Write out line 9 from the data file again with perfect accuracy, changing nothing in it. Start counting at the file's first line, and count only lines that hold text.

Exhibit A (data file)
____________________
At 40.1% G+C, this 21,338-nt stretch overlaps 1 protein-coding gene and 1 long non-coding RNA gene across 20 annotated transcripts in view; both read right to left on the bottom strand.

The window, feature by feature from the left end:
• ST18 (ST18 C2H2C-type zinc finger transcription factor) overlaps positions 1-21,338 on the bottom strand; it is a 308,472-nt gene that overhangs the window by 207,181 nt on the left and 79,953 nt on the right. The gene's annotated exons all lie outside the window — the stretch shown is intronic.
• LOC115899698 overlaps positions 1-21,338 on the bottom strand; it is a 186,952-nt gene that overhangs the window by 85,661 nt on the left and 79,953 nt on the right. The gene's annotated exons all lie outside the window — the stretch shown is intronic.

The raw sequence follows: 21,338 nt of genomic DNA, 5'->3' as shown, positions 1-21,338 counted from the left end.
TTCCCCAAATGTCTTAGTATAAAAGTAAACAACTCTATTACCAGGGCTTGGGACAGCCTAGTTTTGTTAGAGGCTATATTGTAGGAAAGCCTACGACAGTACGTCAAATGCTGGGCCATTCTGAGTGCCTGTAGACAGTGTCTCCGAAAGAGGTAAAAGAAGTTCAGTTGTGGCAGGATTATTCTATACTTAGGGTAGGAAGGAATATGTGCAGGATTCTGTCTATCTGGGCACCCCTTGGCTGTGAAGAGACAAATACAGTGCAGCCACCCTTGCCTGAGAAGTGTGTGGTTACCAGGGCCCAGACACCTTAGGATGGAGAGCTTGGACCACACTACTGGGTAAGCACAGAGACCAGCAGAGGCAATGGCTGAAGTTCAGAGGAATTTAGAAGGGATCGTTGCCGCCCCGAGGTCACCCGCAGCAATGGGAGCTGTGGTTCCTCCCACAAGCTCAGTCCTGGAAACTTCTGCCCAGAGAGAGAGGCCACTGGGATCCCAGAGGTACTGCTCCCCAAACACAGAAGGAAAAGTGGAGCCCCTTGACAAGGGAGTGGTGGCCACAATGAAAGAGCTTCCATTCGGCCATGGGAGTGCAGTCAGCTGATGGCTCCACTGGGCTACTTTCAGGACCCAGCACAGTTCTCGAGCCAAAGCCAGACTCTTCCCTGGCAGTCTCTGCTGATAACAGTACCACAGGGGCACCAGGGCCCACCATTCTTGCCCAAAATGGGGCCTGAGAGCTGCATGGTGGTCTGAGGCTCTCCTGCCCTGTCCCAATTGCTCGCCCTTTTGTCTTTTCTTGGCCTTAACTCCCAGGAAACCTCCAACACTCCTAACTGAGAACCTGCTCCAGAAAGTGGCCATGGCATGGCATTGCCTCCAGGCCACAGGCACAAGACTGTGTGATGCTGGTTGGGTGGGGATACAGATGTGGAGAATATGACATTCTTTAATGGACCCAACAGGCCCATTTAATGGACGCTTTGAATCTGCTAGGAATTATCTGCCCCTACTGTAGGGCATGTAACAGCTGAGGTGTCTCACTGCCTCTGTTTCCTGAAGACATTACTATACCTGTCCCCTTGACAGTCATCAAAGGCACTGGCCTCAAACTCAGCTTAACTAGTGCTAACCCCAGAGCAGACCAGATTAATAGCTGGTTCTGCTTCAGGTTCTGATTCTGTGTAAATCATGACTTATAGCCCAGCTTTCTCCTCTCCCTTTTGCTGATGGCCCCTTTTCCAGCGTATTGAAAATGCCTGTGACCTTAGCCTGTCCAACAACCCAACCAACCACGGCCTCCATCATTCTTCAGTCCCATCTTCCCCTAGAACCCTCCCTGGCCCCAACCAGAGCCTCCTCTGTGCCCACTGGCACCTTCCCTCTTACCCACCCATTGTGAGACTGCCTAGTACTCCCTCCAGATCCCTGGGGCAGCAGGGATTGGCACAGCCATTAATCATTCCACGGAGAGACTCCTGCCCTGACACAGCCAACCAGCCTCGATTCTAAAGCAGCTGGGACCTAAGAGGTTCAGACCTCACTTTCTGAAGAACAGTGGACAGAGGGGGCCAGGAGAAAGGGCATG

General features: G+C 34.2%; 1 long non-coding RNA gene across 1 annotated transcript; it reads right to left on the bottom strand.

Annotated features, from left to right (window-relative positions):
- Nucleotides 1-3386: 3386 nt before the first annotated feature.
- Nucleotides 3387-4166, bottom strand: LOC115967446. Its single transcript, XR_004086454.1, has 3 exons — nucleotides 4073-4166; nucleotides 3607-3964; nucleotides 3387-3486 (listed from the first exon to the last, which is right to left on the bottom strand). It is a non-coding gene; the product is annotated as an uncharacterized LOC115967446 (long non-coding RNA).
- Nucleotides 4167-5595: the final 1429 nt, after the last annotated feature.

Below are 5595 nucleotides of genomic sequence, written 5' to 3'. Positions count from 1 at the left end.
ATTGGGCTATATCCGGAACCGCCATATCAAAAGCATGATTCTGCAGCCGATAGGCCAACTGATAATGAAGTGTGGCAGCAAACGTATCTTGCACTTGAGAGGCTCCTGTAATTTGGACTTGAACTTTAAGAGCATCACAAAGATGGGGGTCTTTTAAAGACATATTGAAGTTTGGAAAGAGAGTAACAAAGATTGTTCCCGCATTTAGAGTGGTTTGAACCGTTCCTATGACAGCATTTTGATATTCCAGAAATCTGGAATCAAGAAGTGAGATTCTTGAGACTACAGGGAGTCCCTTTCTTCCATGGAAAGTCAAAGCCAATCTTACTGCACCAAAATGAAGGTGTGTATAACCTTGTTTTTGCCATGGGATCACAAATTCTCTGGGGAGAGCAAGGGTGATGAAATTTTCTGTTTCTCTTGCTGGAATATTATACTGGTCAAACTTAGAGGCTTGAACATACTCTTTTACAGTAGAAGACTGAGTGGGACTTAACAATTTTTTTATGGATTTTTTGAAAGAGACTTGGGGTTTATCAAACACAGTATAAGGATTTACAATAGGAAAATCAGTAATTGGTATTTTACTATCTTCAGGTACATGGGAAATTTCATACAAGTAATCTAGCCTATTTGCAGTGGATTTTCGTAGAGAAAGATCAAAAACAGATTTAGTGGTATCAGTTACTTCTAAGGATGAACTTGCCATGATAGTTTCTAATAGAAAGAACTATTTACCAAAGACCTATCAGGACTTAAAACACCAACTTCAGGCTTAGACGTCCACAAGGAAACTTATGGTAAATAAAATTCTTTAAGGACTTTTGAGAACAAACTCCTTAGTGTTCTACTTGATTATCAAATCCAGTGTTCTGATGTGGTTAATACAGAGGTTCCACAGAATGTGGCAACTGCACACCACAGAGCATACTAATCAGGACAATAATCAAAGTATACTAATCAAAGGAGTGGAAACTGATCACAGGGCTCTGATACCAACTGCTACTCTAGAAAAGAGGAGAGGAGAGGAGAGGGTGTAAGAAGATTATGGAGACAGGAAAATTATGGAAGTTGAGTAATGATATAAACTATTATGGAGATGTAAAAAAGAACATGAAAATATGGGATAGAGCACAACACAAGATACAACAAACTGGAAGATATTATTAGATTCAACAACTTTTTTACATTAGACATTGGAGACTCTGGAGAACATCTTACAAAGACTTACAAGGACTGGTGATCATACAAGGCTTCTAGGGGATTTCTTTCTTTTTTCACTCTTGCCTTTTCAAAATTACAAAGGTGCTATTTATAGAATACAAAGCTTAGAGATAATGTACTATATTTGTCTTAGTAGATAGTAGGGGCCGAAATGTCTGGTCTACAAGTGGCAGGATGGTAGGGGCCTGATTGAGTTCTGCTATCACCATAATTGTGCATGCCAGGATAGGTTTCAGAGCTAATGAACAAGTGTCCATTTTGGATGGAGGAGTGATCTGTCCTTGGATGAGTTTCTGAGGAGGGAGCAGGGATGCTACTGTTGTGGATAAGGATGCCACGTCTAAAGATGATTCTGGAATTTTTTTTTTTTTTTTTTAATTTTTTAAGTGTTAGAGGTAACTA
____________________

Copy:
- Nucleotides 1-3386: 3386 nt before the first annotated feature.